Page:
Pungent. Bitter. Yuck. I knew it wasn’t supposed to taste very good, but it sure was unlike anything I had ever had. I looked at Vijay, who seemed to share my concerns. I was afraid to ask Ashutosh if something was wrong with my beer. I was afraid of looking stupid. Vijay’s face had a similar expression. Both of us sipped it quietly. Ashutosh, however, seemed to be enjoying his beer. I wondered, “How in the name of god?!”
We then started chatting and I started savoring the tikkas while drinking my first pint. A second pint followed the first. Then came the third, and so on. Somehow, I stopped minding the taste of the beer and the garish scenes started fusing with the loud music to create a surprisingly nice cocoon around me. I felt a little loose, and a burden seemed to leave me behind. It was unexpected. I was almost never tense, but a voice at the back of my head would nag me like I was about to do something wrong all the damn time. It seemed to have quietened down inside my cocoon, and I couldn’t seem to care enough.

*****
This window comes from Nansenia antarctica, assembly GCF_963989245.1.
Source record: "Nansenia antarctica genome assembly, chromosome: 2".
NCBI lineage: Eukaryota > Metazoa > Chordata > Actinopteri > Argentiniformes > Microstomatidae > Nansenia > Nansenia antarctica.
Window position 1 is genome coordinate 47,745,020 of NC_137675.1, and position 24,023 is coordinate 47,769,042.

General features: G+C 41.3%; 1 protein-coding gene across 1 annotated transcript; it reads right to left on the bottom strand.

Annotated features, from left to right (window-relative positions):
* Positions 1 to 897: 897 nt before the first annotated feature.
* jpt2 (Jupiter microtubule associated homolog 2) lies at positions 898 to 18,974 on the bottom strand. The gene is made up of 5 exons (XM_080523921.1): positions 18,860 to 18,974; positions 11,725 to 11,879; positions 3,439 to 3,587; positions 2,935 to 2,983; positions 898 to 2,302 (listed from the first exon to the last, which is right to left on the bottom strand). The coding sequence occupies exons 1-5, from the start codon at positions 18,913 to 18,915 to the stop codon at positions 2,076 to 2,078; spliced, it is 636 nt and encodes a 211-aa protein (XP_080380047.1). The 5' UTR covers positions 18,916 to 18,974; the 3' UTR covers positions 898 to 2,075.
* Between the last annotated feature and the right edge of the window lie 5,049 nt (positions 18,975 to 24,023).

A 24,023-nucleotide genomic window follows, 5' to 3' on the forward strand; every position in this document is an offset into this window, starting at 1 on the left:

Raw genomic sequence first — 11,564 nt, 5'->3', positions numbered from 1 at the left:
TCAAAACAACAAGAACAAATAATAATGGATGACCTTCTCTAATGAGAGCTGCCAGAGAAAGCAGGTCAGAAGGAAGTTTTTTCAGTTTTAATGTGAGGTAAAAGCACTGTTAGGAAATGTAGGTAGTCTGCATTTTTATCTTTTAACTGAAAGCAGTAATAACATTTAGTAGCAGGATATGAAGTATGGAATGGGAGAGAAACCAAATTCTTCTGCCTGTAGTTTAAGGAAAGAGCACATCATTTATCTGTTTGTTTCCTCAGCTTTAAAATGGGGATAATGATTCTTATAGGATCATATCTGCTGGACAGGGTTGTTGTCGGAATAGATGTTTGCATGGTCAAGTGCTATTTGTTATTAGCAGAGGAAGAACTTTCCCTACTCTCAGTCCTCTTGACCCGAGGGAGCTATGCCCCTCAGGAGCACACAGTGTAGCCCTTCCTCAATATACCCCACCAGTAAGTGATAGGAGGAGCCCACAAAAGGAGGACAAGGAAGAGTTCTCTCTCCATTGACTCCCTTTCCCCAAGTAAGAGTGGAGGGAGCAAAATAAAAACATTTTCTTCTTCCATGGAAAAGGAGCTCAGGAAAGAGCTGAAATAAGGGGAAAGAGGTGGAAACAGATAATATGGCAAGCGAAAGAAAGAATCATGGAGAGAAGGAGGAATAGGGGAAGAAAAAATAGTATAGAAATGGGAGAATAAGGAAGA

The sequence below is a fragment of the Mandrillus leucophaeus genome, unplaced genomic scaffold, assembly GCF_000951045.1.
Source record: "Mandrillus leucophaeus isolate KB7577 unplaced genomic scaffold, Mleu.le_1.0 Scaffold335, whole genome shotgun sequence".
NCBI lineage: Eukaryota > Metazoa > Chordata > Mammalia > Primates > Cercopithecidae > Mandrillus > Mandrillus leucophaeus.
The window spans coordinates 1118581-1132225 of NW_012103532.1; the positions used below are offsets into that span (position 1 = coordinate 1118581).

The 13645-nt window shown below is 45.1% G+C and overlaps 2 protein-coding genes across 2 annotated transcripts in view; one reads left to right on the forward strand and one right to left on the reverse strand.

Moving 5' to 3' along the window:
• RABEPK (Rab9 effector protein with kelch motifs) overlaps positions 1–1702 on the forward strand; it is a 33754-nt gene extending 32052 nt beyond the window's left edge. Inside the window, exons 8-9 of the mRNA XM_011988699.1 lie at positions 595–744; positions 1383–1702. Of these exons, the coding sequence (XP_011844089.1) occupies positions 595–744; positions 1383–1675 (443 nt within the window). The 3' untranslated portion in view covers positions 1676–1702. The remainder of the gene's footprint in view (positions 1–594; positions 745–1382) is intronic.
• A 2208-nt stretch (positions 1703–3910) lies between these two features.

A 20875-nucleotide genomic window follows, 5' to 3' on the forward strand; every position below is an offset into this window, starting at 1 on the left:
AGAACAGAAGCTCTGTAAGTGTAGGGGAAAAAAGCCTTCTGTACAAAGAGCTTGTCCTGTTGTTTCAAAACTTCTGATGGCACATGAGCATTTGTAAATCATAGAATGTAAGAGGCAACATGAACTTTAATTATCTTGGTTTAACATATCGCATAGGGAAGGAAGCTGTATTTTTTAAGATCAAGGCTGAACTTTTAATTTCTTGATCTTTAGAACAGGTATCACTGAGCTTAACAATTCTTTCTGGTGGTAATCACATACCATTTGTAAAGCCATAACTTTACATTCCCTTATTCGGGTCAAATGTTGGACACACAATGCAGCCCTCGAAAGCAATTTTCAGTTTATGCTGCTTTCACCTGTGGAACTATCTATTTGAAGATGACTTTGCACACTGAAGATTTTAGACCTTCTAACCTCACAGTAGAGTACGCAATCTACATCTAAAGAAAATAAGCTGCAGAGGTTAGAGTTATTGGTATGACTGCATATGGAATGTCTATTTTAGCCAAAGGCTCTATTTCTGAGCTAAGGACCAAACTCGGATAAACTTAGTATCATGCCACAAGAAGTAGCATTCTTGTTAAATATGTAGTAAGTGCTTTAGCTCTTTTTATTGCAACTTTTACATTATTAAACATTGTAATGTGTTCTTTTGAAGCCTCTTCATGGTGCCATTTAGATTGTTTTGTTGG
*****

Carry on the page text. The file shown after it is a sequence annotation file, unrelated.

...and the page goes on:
“1… 2… 3… 4… 5… 6… 7…”, I slurred, counting the fan’s rotations as I lay on my bed. We reached home after having more than a couple of beers. The ceiling fan seemed still, and it felt like I was the one swirling. Despite the occasional nauseating feeling, I actually started to enjoy the rhythm, and the imagery in my head seemed to prance and dance. I don’t know when I closed my eyes. It could have been an hour, but it could just as easily have been two minutes. I had lost all sense of time. It was the best sleep I’d had in months.